Some Case Studies
- Directors of Limited Company seeking £25k to finance costs of attending exhibitions and improving wholesale and Retail web sites. Company accounts did not warrant “bank” support but clients were able to raise Secured Personal Loans in order to inject monies into the Company by way of Directors’ Loans. Facility taken over 15 years in order to “reduce” initial monthly outlays. Loans repaid early with only a “very minimal penalty”
- Client had obtained a leasehold interest in a city centre property. £70k was required for refurbishment purposes in addition to circa £100k contributed from family members. Client had no security. Previous experience in managing restaurants. Facilities obtained through the Enterprise Finance Guarantee Scheme.
- Client had previously sold her business. It took 12 months to identify suitable leasehold premises in which to open a “similar business”. Facilities of £9k obtained under the Start Up Loan Scheme.
- Client owned land which had planning permission. Funds were required in order to “work on the Land” and have an element of working capital, in order to make the site a “more attractive proposal” in order to sell it on. Short Term Bridging Finance obtained for a period of 12 months. All interest and costs, with the exception of the Survey Fee were added onto the loan. An example of making your “capital asset” work for you.
- Client had acquired an “older commercial property”. It took a number of years to obtain the necessary permissions to convert into a domestic property. Client had utilised all their available funds. Short Term Bridging Finance for a period of six months was obtained with all costs, with the exception of the survey fee, were added onto the loan. Client able to complete the conversion. Exit route will be to either sell or convert to a “buy to et mortgage”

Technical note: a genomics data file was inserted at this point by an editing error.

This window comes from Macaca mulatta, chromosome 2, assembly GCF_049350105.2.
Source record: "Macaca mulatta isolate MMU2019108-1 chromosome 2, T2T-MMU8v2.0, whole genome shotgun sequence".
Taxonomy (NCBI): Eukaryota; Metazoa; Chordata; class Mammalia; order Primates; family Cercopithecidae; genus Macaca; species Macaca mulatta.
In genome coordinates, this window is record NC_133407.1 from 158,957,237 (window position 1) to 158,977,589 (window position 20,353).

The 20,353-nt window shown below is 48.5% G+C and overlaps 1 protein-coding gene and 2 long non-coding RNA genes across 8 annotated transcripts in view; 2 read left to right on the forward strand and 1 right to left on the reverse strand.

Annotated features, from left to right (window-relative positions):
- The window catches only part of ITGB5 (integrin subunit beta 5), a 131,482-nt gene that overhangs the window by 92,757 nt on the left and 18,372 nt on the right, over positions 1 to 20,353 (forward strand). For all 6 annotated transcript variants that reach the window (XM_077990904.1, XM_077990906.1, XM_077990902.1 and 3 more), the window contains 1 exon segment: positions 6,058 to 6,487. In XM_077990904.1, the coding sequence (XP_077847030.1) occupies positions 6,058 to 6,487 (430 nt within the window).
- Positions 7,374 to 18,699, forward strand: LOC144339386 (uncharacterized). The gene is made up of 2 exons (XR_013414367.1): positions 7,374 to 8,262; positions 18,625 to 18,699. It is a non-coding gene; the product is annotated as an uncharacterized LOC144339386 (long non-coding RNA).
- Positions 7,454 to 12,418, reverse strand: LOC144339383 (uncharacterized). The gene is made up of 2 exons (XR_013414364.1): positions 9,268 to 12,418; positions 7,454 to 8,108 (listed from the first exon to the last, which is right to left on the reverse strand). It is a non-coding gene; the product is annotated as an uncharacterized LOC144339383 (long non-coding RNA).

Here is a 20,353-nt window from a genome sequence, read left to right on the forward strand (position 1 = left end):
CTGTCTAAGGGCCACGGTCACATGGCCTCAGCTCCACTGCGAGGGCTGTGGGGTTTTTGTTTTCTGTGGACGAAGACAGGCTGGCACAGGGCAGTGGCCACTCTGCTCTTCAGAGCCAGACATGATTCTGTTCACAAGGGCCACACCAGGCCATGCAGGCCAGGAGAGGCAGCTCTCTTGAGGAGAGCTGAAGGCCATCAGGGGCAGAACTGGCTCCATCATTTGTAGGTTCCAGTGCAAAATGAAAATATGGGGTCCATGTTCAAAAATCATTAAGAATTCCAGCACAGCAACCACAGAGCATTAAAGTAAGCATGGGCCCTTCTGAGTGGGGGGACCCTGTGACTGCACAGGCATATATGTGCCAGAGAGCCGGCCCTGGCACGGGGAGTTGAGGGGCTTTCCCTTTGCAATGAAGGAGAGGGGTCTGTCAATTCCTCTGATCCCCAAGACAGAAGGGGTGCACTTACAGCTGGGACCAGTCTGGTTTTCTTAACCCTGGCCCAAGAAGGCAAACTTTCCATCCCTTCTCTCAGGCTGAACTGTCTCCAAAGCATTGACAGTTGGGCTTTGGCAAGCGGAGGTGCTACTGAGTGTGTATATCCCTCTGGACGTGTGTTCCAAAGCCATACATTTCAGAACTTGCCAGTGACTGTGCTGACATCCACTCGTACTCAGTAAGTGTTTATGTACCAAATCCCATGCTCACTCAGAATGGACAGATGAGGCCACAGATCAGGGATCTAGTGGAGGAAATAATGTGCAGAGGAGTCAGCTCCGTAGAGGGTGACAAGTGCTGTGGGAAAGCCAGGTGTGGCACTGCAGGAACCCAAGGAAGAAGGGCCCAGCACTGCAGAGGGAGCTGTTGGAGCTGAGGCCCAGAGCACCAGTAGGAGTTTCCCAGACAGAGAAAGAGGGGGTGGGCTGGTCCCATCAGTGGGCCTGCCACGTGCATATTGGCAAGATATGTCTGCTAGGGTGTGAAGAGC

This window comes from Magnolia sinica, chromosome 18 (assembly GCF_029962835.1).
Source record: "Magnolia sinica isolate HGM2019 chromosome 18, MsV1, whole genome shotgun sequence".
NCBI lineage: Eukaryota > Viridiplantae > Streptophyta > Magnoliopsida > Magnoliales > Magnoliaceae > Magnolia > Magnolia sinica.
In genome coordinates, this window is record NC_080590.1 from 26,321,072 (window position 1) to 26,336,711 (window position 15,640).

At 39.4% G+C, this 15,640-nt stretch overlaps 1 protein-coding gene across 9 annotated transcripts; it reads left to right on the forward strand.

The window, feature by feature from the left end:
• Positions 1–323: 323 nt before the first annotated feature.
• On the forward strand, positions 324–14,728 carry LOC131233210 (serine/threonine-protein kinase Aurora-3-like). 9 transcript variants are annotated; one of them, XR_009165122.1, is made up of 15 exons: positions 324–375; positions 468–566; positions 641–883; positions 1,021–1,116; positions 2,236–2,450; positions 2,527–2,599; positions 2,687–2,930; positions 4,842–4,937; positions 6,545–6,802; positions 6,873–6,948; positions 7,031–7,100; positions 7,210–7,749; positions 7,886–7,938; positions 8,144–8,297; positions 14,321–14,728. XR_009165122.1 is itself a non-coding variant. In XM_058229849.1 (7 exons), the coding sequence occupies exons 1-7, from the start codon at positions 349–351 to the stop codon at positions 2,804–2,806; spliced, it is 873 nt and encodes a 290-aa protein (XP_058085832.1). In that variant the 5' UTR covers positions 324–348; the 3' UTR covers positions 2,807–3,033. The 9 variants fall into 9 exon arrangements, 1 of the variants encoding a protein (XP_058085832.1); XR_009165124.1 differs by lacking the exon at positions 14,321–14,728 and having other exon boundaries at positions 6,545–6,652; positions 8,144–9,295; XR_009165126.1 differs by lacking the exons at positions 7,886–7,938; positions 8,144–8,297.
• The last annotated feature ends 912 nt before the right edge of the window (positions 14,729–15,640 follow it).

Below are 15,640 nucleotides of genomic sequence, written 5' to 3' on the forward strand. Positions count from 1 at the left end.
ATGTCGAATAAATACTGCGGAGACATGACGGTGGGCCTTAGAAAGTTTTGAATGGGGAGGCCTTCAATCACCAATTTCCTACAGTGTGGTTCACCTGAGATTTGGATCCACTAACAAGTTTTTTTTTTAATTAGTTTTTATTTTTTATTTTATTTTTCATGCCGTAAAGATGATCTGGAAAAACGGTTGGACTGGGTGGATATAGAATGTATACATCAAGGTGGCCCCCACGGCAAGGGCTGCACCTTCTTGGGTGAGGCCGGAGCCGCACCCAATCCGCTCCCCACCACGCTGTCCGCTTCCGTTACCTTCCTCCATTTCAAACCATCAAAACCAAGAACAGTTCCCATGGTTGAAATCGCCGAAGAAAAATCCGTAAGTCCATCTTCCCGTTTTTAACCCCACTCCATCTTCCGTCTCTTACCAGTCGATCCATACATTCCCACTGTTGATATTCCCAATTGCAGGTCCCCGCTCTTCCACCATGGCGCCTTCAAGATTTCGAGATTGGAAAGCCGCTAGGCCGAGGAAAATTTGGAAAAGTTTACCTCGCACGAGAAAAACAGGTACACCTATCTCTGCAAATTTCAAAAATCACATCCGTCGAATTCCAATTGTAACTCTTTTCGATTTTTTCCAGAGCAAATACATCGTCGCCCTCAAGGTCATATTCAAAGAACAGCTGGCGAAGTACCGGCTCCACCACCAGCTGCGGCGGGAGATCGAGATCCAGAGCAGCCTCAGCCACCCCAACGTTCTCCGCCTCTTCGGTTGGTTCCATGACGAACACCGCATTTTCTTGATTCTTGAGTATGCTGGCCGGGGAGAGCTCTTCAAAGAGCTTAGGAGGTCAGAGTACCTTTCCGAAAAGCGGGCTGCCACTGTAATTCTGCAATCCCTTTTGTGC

- Client owned a number of properties, many of which were unencumbered. Short Term Funding obtained to enable the client to acquire additional properties. Loan facilities were converted into long term funding.
- Client wished to acquire the freehold interest in a “leisure development”. Short Term Funding obtained by way of Bridging Finance based upon the “value” of the property which in this case was considerable less than the purchase price. Once acquired certain properties within the development will be sold or the facility will be refinanced on a longer term commercial mortgage.
- Client was requested by a High Street Lender to arrange an alternative funder for their Commercial Loan Facilities. Based upon “value” and “income” the facility was refinanced by another competitor.
- Client had successfully established a Company providing “green energy products.” Had not been trading “long enough” to meet the criteria of a High Street lender and a considerable number of “hoops” were expected to be “jumped through.” £100k was obtained within a matter of a few weeks through “crowd funding”. In Scotland a maximum of £250k can be raised for businesses without having to provide security over property. The lender will assess the proposal on businesses having traded for a minimum of two years. Personal Guarantees, unsupported are required. No need to “jump through the hoops” to provide business plans and full financials.
- High Street lenders; Asset Finance providers; Invoice Finance/Factoring providers should consider introducing clients to “advisers” who can a) assist the client and b) enable the principal lender to still maintain the Banking connection. A win win situation.